And I take great inspiration and profound encouragement in this truth…for I know at times my own life feels smaller than at other times…more susceptible to winds blowing me off course…lacking gravity or gravitas. I have wondered if the life I live and things I do will have a lasting impact on the undiscovered future…if I indeed will be remembered. And so as we come to Ash Wednesday and the seasons of Lent and Easter that follow…I am blessedly reminded that dust does matter…that it includes the very stuff of life…that is indeed everlasting…and thus all of my life does matters…that it does and can make a difference…that it is indestructible…that God who loves each of us entirely and forever has made me and has made us this very way…as eternal and infinite as love its very self. And this indeed provides wind in my sails to dig into the dust of my own life…to unpack and lay open the dirt that makes up my life to create and grow and serve in the most meaningful ways possible…in this life of glory I now lead and live.
You see dust comes together with other dust and forms dirt…something weightier…with more substance…full again of the stuff of life…minerals and compounds that feed and nurture life. I imagine God breaking open the ground digging his hands into the dirt like a gardener and beginning to form something…something full of the potential of life…something recognizable…indeed something beautiful, and then with his very own breath…breathing life into that which he has made…filling it with wisdom, creativity and inspiration. I imagine God lovingly crafting everything that is made, full of life, even you, even me…all from the very dust of the earth. I imagine this almost like my own young children working alongside Ashley and me in the garden, as we will together very soon, digging into the dirt…getting down to the moist earth…bringing nutrients to the surface…planting seeds just below the top soil…almost giddy with excitement as they imagine the new life that will soon emerge through their own time of playing in the dust.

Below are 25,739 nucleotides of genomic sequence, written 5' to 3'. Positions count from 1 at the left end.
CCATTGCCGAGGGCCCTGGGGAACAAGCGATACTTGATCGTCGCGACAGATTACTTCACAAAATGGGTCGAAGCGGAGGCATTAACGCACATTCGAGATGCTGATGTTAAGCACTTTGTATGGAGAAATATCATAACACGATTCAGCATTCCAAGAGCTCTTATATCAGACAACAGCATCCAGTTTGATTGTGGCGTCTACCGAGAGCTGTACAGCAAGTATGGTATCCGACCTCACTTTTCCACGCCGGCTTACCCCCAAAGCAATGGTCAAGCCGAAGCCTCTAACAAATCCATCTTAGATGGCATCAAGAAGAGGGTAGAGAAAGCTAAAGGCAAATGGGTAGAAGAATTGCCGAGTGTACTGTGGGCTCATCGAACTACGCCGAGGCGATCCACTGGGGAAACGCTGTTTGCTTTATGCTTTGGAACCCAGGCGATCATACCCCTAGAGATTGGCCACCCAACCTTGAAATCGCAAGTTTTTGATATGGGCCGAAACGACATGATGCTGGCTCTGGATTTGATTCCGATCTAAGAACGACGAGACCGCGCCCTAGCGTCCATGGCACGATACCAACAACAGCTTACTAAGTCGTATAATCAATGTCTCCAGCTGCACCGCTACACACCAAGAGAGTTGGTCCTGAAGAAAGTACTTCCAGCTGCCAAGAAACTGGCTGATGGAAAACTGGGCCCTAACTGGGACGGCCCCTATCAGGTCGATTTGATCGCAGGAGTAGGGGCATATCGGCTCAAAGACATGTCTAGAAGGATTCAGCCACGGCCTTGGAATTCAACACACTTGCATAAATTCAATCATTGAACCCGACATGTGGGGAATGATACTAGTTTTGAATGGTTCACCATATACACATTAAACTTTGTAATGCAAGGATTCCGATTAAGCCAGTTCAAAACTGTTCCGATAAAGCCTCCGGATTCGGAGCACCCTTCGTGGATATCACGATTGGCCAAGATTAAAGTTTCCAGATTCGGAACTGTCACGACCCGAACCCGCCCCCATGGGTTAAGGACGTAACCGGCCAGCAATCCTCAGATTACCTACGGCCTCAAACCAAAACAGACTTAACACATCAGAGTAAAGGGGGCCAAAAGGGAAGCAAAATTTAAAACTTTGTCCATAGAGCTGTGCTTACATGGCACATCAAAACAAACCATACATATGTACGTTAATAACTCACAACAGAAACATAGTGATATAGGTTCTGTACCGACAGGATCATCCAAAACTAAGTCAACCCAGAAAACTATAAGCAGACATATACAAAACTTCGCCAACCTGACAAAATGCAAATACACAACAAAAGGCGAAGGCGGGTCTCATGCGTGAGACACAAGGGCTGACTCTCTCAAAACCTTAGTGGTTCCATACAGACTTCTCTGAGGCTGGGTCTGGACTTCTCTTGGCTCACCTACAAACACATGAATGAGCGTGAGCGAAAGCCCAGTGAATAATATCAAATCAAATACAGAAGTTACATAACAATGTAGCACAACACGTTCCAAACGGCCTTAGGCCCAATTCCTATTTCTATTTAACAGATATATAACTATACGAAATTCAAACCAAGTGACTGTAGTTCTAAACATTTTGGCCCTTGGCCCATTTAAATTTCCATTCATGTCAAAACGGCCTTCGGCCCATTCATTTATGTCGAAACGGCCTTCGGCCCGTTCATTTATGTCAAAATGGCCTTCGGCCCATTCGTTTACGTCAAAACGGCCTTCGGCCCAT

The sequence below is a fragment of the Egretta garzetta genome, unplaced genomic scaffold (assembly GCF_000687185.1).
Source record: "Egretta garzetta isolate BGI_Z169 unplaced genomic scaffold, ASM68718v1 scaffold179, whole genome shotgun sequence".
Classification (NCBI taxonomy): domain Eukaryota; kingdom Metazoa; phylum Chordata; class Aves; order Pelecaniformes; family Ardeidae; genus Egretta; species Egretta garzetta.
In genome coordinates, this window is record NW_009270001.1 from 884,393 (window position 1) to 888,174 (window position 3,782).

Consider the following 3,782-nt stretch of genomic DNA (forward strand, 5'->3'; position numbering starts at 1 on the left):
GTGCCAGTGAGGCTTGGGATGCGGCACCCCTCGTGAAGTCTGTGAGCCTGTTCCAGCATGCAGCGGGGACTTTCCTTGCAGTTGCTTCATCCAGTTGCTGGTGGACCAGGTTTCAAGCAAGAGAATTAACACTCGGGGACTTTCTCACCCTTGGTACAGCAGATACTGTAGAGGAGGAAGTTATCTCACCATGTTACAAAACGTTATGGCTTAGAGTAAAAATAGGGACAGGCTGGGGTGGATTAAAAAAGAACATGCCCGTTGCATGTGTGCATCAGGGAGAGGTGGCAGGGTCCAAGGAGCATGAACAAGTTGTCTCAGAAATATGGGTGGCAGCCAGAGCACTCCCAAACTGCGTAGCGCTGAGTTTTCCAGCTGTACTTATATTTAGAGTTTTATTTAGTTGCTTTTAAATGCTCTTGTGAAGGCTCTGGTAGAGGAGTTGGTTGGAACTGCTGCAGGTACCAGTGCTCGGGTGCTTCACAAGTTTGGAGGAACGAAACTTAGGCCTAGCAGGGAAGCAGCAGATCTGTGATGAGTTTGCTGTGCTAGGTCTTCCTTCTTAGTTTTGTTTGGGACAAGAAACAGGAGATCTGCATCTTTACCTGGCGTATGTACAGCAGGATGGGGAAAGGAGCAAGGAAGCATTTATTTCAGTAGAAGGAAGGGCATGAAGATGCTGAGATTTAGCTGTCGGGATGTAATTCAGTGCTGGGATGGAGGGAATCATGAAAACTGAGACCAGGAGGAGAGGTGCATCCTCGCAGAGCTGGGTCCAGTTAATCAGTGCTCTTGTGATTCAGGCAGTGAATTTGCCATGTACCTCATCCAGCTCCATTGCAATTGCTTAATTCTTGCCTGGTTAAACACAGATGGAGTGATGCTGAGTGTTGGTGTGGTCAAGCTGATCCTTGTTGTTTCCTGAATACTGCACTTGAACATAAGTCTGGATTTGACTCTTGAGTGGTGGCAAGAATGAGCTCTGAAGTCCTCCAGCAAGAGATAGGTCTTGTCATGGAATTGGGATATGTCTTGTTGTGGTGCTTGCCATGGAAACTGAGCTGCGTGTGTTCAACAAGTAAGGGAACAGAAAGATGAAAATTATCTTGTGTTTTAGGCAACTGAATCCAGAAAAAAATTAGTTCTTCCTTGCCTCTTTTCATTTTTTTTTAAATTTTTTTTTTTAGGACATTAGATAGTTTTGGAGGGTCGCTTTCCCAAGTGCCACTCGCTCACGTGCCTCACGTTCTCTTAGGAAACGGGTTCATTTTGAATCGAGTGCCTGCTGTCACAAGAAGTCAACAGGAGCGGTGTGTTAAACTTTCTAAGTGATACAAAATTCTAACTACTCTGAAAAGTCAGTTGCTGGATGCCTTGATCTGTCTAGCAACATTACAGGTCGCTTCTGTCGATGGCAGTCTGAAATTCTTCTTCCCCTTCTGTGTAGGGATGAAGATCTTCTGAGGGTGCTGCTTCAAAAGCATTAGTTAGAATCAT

I similarly see Lent as a creation like invitation to reacquaint ourselves with the dust, the building blocks, of our own lives…to dig into our own dirt…to find there the nutrients that God has imbedded deep within us…to find there and bring to the surface moisture…sometimes in the form of tears…that offer our lives refreshment and deep feelings…to plant seeds in the form of meaningful disciplines and habits…that lead to growth and a deep desire to serve others. I will leave it to you to determine what this work looks like in your own life…maybe seeding each day with prayer…or trimming a dying limb that represents an unhealthy habit…or watering your week with scripture study…or fertilizing your life with more and intentional nurturing time with friends and family. But whatever it might be for you, Lent is a blessed invitation to get our hands dirty and our lives dusty…reveling in the stuff of life…through the life giving work of formation…of planting and nurturing and growing and enjoying the fruits that are thus born. And the good news is that when we live into this holy work…we find a sense of permanence…we are reminded that our lives do matter and we can make a world of difference…and most of all we find a deep and abiding connection with the one, God in Christ, who made all this dust in the first place…out of love and all for love’s sake.
So my prayer for each and all is that in this holy season of Lent we find ourselves deeply rooted in the garden of life, Eden its very self, that has no end and can never be destroyed. Changed…indeed…thanks be to God…for I surely hope the thing growing here…in my life will change into something more glorious than it is today…so changed…yes…but never destroyed…never tossed out…never swept under the carpet.
Dust is such a little thing…that promises so very much…it is the very indestructible, glorious stuff of life…and we do well to remember this…today and each that follows. Amen.